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Drive a great car for once in your life

Posted by John Reed on

My perspective on cars underwent a sea change when I bought my Lexus SC in 2006.
Lexus SC 430

Before that, I owned a Camaro, Mustang, Buick station wagon, Avalon, Camry. My wife had a VW bug, Audi, Granada, Oldsmobile, and two Lincolns before she got her current 2003 Lexus 430 LS.Camaro

I got compliments on my Camaro, and many more on my SC. People would stop on the street when I put the top up or down. My wife got compliments on the Lexus and on one of her Lincolns. Many of the compliments were about the mirror dashboard. The actual instruments were down below out of sight and you just saw the reflection of them in a wide mirror.

Other than my first and last cars, I was Mr. Practical, utilitarian, function is all that matters. Then, one day in 2006, my wife said, “If you don’t buy the red SC, I will. ”

That is when I discovered that a car could be fun to drive and a source of pride. For a while, I had trouble believing such a thing was in my garage and belonged to me. Every time I saw it when I was coming out of a store, I would smile at the sight of it.

I found myself putting 20,000 miles a year on my car instead of 12,000. Marty’s Lexus had been the car we used when we drove together. That instantly ended when I got my Lexus.

I found myself taking the long way back and forth on errands so I could get more time driving it. When my oldest son got married, they used it as the wedding car. My wife sometimes uses it in the local 4th of July parade to carry on president of one of her charities. My granddaughter when she was five referred to it as my “really cool car” and loved to ride in it, perhaps slight evidence that it IS a chick mobile. (Her mom is the one who posted how beautiful my forthcoming car was recently.)

In short, if you can afford a beautiful, fun-to-drive car, buy one. Life is too short. Yes, cars are for running errands and attending events and transporting groceries and Christmas trees, and all that. And, yes, you should not buy more than you can comfortably afford or so much that you are forced to stint on other necessities like a home and education.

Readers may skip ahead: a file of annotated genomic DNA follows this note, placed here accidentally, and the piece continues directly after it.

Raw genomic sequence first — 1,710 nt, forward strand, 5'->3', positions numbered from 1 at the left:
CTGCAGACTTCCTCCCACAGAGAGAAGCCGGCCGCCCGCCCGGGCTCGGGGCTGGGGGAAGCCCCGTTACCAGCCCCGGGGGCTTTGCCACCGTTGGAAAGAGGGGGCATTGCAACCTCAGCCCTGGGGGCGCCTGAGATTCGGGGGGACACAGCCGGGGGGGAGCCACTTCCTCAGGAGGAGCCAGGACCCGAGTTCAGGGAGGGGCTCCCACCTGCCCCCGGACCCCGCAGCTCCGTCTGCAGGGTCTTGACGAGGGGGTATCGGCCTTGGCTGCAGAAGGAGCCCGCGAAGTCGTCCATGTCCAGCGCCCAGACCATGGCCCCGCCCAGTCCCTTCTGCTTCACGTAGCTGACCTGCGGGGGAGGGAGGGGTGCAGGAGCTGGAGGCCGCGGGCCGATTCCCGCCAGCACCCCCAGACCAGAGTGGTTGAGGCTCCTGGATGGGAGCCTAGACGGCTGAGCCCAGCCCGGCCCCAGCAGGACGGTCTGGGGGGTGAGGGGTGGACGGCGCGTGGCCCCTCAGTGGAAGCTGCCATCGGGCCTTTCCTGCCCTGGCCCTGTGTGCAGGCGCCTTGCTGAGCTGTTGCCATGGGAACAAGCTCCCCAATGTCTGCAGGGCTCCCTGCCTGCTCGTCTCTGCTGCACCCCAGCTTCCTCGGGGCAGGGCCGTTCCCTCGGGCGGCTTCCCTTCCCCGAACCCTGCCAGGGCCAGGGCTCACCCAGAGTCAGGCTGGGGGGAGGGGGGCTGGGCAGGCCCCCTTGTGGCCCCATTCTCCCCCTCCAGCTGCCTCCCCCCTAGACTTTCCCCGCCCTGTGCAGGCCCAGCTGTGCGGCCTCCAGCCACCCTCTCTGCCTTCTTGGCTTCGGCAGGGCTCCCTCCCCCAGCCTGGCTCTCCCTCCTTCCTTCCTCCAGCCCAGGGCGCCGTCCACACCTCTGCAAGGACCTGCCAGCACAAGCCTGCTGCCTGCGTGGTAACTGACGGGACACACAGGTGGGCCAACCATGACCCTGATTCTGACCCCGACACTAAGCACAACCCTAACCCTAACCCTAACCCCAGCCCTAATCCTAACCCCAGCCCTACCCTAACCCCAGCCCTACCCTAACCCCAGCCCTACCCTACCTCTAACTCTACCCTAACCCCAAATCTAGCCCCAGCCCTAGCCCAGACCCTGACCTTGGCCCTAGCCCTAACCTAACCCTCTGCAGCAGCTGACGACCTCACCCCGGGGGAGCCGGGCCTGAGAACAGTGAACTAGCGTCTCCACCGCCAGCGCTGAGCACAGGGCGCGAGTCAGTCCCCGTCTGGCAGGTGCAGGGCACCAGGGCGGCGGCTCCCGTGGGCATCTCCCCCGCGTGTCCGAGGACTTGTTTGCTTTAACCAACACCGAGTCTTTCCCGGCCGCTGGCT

Too many people are wisely frugal when they are young and poor, but still frugal out of mindless habit when they become older and affluent. My millionaire father-in-law’s black, unmarked-car Ford habit is the classic example of failing to enjoy life because of failing to think through how his situation had changed over the years. In a rough, indirect sense, his lifelong frugality essentially is now being transmuted into my non-frugality.

I really looked froward to my first car when I was a West Point senior. I am really looking forward to my next one.
LC 500
I never looked forward to any of the others. The SC was an impulse purchase that I had no idea what I was doing when I bought it. I am very glad I did. If you are skeptical, lease a really nice, fun car to see if you enjoy it as much as I and others have.

Starting poor does not mean you have to wear a hair shirt your whole life. 

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